Veuve Clicquot

Veuve Clicquot
Veuve Clicquot Ponsardin
Industry Champagne production
Founded 1772 (239 years ago)
Founder(s) Philippe Clicquot-Muiron
Headquarters 12, Rue du Temple
Reims, France
Key people Cecile Bonnefond (President and CEO)
Revenue €406 million (2009)
Parent LVMH

Veuve Clicquot Ponsardin (French pronunciation: [vøv kliko pɔ̃saʁdɛ̃]) is both a champagne house in Reims, France, and a brand of premium champagne. Founded in 1772 by Philippe Clicquot-Muiron, Veuve Clicquot played an important role in establishing champagne as a favored drink of haute bourgeoisie and nobility throughout Europe. The 1811 comet vintage of Veuve Clicquot is theorized to have been the first truly "modern" Champagne due to the advancements in the méthode champenoise which Veuve Clicquot pioneered through the technique of remuage.[1][2]



Portrait of Madame Clicquot and her great-granddaughter Anne de Rochechouart-Mortemart

In 1772, Philippe Clicquot-Muiron established the original enterprise which in time became the house of Veuve Clicquot. His son, François Clicquot, married Barbe-Nicole Ponsardin in 1798 and died in 1805, leaving his widow (veuve in French) in control of a company variously involved in banking, wool trading, and Champagne production. Under Madame Clicquot's guidance the firm focused entirely on the latter, to great success.[3]

During the Napoleonic Wars, Madame Clicquot made strides in establishing her wine in royal courts throughout Europe, notably that of Imperial Russia. By the time she died in 1866 Veuve Clicquot had become both a substantial Champagne house and a respected brand. Easily recognised by its distinctive bright yellow labels, the wine holds a royal warrant of Queen Elizabeth II of the United Kingdom.

Since 1987 the Veuve Clicquot company has been part of the Louis Vuitton Moët Hennessy group of luxury brands, and today owns a controlling interest in New Zealand's Cloudy Bay Vineyards.

Modernisation of production

Bottles of Veuve Clicquot ranging from "piccolo" (0.188 L) to "Balthazar" (12 L)

Madame Clicquot is credited with a great breakthrough in champagne handling that made mass production of the wine possible. In the early 19th century, with the assistance of her cellar master, Antoine de Müller, Clicquot invented the riddling rack that made the crucial process of dégorgement both more efficient and economic.[4] Clicquot's advance involved systematically collecting the spent yeast and sediments left from the wine's secondary fermentation in the bottle's neck by using a specialised rack.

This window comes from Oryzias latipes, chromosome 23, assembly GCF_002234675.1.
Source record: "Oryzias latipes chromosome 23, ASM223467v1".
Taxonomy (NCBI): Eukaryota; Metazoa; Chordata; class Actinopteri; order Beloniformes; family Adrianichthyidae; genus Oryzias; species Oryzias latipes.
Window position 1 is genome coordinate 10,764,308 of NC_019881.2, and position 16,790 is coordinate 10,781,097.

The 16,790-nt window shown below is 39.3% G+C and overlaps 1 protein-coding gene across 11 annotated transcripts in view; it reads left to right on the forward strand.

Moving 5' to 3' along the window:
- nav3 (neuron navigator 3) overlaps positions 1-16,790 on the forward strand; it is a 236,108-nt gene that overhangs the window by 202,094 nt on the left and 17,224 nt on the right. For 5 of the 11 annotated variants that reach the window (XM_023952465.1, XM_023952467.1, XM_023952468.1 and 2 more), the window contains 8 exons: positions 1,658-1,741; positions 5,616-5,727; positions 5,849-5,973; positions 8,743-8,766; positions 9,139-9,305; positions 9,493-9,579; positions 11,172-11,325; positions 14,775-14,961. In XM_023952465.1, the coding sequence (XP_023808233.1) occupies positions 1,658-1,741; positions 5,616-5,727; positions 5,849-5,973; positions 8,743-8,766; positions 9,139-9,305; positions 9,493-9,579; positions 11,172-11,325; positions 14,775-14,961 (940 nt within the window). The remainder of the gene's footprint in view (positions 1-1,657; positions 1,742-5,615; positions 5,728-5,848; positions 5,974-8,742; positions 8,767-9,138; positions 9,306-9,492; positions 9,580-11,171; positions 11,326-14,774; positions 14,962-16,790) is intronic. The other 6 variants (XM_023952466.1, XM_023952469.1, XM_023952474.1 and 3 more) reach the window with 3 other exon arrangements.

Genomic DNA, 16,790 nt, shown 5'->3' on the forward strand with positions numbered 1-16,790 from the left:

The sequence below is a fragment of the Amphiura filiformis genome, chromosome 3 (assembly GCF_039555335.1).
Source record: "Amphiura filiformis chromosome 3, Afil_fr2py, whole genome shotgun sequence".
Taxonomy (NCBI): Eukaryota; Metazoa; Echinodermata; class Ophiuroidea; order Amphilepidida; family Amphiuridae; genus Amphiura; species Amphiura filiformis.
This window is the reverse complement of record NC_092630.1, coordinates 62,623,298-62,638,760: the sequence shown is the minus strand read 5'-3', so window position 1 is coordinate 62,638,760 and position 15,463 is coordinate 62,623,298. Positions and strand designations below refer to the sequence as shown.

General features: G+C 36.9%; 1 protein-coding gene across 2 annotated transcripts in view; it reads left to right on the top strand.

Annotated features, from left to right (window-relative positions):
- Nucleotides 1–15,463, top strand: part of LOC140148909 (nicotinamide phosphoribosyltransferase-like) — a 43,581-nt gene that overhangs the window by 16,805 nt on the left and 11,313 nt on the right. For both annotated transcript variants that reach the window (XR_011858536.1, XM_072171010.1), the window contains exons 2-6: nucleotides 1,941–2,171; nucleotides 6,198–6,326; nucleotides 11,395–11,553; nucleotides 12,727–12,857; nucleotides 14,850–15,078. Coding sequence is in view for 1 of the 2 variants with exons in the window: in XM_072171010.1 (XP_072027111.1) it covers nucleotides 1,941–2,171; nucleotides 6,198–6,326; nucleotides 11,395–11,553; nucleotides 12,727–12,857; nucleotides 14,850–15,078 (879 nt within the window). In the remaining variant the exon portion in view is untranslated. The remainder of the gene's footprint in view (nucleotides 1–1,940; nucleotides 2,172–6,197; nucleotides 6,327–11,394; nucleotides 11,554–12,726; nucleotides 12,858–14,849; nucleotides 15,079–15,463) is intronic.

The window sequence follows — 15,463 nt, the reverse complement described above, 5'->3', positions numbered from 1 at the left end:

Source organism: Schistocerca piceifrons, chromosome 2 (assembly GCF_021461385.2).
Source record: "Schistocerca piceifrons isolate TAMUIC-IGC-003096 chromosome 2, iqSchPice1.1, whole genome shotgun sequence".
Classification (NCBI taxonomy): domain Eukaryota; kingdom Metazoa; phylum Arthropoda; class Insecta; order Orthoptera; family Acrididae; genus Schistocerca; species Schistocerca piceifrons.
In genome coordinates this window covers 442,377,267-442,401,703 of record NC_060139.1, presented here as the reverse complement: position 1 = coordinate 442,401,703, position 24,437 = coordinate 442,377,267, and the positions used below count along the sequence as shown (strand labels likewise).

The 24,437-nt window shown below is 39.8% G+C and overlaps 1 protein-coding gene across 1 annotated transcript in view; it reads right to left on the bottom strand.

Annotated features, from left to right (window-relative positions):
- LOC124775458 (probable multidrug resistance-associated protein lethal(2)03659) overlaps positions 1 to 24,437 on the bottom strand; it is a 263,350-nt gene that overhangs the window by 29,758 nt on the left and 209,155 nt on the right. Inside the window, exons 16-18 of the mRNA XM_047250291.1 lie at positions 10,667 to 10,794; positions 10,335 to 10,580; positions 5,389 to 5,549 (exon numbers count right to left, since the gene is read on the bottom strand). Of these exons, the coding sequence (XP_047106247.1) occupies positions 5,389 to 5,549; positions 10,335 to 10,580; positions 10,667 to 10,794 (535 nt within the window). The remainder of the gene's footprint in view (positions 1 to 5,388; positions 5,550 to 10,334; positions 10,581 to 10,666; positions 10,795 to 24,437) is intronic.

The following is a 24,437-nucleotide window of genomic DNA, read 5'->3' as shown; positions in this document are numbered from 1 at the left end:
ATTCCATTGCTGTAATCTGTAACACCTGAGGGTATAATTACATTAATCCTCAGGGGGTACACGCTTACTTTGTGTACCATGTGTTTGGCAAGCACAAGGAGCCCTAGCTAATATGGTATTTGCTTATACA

Composed much like a wooden desk with circular holes, the rack allowed a bottle of wine to be stuck sur point or upside down. Every day a cellar assistant would gently shake and twist (remuage) the bottle to encourage wine solids to settle to the bottom. When this was completed. the cork was carefully removed, the sediments ejected, and a small replacement dose of sweetened wine added.[5]

Oldest bottle

In July 2008 an unopened bottle of Veuve Clicquot was discovered inside a sideboard in Torosay Castle, Isle of Mull, Scotland. The 1893 bottle was in mint condition, having been kept in the dark, and was the oldest bottle known to exist. It is now on display at the Veuve Clicquot Ponsardin visitor centre in Reims and is regarded as priceless.[6]

In July 2010, a group of Finnish divers found 168 bottles from the 1830s aboard a shipwreck in the Baltic Sea off the coast of the Åland Islands.[7][8][9] The bottles were initially claimed to have been produced between 1782 and 1788. They were sent back to France for analysis. Shortly after this, the bottles were traced to a now-defunct champagne house Juglar. In November 2010, it was reported that the wreck indeed included Veuve Clicquot bottles as well.[10][11] Veuve Clicquot stated that experts checking branding of the corks "were able to identify with absolute certainty" that three of the bottles were theirs. The other bottles examined were attributed to Juglar.[11]

On 17 November, the local government of the Åland Islands announced that most of the bottles are to be auctioned off.[12]

In January 2011, further info about the Åland bottles was released. 95 of them were identified as Juglar, 46 as Veuve Clicquot and at least four as Heidsieck.[13]

See also


  1. ^ G. Harding "A Wine Miscellany" pp 45–47, Clarkson Potter Publishing, New York 2005 ISBN 0307346358
  2. ^ H. Johnson Vintage: The Story of Wine pg 337 Simon & Schuster 1989 ISBN 0671687026
  3. ^ Don and Petie Kladstrup, Champagne: How the World's Most Glamorous Wine Triumphed Over War and Hard Times (New York: William Morrow, 2005), p. 77. ISBN 0060737921.
  4. ^ Don and Petie Kladstrup, Champagne, p. 78.
  5. ^ Hugh Johnson and Jancis Robinson, The World Atlas of Wine, 5th ed. (London: Mitchell Beazley, 2001), pg 79. ISBN 1840003324.
  6. ^ "'Priceless' champagne discovered". BBC News. 28 July 2008. Retrieved 17 July 2010. 
  7. ^ The World's oldest champagne – Official web site of the Åland islands, Finland
  8. ^ "Treasure bubbles to the surface". The Australian (News Limited). 18 July 2010. Retrieved 18 July 2010. 
  9. ^ "'World's oldest champagne' found on Baltic seabed". BBC News. 17 July 2010. Retrieved 17 July 2010. 
  10. ^ Lechmere, Adam, (17 November 2010). Champagne still 'fresh' after nearly two centuries in Baltic
  11. ^ a b "Veuve Clicquot: Shipwrecked champagne was ours". Yahoo! News. 17 November 2010.;_ylt=AroQnMBGNes2yu19nHLsFmes0NUE;_ylu=X3oDMTFlM2VubTliBHBvcwM4NARzZWMDYWNjb3JkaW9uX2J1c2luZXNzBHNsawN2ZXV2ZWNsaWNxdW8-. Retrieved 17 November 2010. 
  12. ^ Auction of the World's oldest champagne – Press release of Aland, Finland
  13. ^ "Ahvenanmaan samppanjahylystä löytyi uusi juomalaatu". Helsingin Sanomat. 17 January 2011. Retrieved 17 January 2011. 

External links

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